The primary goal of the planning profession is to improve the communities we live and work in. Urban planners work with community members, public officials, and other groups to identify community issues, goals, or needs. Using research, data analysis, and collaboration techniques, planners then develop plans to create, grow, or revitalize a community or area. For example, planners may examine plans for proposed facilities, such as new or refurbished parks, to ensure that these facilities will meet the needs of a changing population.
As an area grows or changes, planners help communities manage the related economic, social, and environmental issues, such as reducing the threat of localized flooding, sheltering the homeless, or making the region more attractive to businesses.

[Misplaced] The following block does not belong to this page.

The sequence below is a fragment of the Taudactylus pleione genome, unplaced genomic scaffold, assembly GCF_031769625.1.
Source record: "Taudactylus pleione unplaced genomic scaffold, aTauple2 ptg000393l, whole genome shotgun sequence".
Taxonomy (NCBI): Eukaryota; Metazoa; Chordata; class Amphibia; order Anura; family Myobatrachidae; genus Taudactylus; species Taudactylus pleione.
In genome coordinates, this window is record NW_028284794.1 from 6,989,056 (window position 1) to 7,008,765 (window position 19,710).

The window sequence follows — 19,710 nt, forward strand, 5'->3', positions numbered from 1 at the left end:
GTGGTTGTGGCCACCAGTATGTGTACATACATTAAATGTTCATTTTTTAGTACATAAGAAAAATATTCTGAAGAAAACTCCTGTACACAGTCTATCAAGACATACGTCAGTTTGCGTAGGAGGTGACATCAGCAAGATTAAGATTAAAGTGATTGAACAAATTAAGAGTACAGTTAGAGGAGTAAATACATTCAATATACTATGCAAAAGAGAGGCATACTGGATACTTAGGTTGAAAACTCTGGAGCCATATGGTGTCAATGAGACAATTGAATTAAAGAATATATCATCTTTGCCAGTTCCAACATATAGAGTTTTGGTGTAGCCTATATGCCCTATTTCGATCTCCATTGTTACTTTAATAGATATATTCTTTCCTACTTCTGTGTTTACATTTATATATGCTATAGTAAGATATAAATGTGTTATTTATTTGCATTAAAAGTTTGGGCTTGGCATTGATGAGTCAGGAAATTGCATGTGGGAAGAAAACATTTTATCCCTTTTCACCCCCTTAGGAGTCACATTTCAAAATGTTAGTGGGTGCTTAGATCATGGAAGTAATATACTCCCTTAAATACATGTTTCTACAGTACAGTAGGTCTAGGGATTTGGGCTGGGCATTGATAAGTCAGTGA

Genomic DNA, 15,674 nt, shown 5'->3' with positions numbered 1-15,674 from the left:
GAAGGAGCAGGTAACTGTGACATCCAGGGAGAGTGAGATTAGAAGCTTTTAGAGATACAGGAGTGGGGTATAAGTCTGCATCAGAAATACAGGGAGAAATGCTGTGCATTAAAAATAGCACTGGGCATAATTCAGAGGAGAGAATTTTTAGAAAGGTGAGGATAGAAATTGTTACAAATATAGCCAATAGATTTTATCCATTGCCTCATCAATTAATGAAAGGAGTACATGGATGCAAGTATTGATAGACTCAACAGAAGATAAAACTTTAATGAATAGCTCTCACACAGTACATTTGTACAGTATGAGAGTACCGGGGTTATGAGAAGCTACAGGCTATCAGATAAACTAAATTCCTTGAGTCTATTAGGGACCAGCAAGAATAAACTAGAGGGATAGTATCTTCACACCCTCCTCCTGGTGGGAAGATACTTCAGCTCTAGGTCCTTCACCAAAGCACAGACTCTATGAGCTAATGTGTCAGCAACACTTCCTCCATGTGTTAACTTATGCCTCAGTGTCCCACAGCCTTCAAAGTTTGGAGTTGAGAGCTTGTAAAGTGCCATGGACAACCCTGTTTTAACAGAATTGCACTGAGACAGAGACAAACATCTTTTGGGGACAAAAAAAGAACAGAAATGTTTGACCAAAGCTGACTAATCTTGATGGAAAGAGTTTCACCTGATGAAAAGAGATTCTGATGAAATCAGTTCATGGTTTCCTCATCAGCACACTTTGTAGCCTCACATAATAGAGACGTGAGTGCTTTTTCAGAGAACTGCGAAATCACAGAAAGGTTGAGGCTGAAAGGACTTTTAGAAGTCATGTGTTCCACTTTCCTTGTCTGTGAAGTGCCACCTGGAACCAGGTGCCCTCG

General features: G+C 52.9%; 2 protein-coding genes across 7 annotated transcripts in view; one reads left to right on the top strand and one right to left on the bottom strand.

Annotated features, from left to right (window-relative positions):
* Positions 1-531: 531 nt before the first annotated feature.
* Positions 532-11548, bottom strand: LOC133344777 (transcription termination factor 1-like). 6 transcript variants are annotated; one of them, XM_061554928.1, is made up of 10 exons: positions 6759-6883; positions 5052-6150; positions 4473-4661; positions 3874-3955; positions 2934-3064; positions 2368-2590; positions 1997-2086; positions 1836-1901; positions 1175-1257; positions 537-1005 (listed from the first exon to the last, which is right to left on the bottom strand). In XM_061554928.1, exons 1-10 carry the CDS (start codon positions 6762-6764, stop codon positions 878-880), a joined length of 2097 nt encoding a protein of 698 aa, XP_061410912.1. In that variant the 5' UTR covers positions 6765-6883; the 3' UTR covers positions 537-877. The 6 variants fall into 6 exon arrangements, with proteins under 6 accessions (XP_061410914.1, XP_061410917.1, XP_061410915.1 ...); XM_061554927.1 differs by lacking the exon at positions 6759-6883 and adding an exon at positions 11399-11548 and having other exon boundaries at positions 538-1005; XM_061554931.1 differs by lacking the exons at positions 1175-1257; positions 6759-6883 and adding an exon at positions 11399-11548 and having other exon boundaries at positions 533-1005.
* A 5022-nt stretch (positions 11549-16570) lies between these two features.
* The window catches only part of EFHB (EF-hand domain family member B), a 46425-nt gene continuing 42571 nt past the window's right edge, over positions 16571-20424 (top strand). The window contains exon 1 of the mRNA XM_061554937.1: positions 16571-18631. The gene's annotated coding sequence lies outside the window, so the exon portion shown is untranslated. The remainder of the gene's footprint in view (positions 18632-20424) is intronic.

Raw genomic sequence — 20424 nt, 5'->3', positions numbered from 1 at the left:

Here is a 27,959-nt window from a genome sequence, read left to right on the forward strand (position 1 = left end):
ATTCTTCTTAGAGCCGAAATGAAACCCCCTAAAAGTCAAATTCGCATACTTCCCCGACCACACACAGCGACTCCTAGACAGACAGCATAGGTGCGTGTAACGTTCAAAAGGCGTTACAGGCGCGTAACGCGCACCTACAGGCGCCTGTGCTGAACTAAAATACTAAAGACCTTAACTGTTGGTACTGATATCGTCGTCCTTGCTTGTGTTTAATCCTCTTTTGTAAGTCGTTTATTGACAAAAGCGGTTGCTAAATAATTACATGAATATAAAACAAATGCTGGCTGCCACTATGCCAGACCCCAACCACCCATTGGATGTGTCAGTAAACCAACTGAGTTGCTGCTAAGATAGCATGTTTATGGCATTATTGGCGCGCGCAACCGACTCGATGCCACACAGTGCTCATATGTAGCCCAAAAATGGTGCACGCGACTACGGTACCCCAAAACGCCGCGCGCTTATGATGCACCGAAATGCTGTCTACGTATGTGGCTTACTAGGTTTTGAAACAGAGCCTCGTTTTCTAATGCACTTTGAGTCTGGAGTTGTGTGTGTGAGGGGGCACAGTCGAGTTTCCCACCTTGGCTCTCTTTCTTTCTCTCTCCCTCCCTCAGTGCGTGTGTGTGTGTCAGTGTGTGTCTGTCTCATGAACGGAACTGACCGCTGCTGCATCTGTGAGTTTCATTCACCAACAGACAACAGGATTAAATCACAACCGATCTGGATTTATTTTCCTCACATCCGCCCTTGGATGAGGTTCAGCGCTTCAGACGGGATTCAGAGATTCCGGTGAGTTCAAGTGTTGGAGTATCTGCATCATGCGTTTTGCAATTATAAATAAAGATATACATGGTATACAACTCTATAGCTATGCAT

Some planners work on broad, long-term plans, while others engage in short-term planning focused on specific issues. Ultimately, all planners promote the best use of a community’s land and resources for residential, commercial, or recreational purposes.
Planners use a variety of tools and technology in their work, including geographic information systems (GIS) tools that analyze and manipulate geographic data. For example, planners may use GIS to overlay a land use map with traffic count or population data. They also use statistical software, visualization and presentation programs, spreadsheets, and other database and software programs.